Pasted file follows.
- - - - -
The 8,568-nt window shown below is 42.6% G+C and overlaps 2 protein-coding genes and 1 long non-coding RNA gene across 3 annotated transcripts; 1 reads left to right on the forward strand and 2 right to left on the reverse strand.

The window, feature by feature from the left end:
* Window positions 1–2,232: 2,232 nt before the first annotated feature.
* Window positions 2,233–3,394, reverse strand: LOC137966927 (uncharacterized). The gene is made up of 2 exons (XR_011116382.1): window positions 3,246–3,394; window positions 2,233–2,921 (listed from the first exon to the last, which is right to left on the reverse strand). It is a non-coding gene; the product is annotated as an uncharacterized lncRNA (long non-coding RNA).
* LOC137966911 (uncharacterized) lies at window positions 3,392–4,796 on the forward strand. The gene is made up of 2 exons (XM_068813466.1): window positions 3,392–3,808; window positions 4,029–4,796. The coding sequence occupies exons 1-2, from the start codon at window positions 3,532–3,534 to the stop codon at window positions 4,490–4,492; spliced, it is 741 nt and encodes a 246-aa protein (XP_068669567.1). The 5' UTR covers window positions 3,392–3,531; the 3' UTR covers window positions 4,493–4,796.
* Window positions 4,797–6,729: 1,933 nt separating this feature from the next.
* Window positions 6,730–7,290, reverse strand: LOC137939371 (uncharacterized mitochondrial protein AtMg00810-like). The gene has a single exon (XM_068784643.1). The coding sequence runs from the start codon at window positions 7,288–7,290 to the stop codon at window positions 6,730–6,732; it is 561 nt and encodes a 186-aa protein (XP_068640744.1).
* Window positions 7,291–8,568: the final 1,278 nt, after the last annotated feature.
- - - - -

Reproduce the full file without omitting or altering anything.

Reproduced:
The 8,568-nt window shown below is 42.6% G+C and overlaps 2 protein-coding genes and 1 long non-coding RNA gene across 3 annotated transcripts; 1 reads left to right on the forward strand and 2 right to left on the reverse strand.

The window, feature by feature from the left end:
* Window positions 1–2,232: 2,232 nt before the first annotated feature.
* Window positions 2,233–3,394, reverse strand: LOC137966927 (uncharacterized). The gene is made up of 2 exons (XR_011116382.1): window positions 3,246–3,394; window positions 2,233–2,921 (listed from the first exon to the last, which is right to left on the reverse strand). It is a non-coding gene; the product is annotated as an uncharacterized lncRNA (long non-coding RNA).
* LOC137966911 (uncharacterized) lies at window positions 3,392–4,796 on the forward strand. The gene is made up of 2 exons (XM_068813466.1): window positions 3,392–3,808; window positions 4,029–4,796. The coding sequence occupies exons 1-2, from the start codon at window positions 3,532–3,534 to the stop codon at window positions 4,490–4,492; spliced, it is 741 nt and encodes a 246-aa protein (XP_068669567.1). The 5' UTR covers window positions 3,392–3,531; the 3' UTR covers window positions 4,493–4,796.
* Window positions 4,797–6,729: 1,933 nt separating this feature from the next.
* Window positions 6,730–7,290, reverse strand: LOC137939371 (uncharacterized mitochondrial protein AtMg00810-like). The gene has a single exon (XM_068784643.1). The coding sequence runs from the start codon at window positions 7,288–7,290 to the stop codon at window positions 6,730–6,732; it is 561 nt and encodes a 186-aa protein (XP_068640744.1).
* Window positions 7,291–8,568: the final 1,278 nt, after the last annotated feature.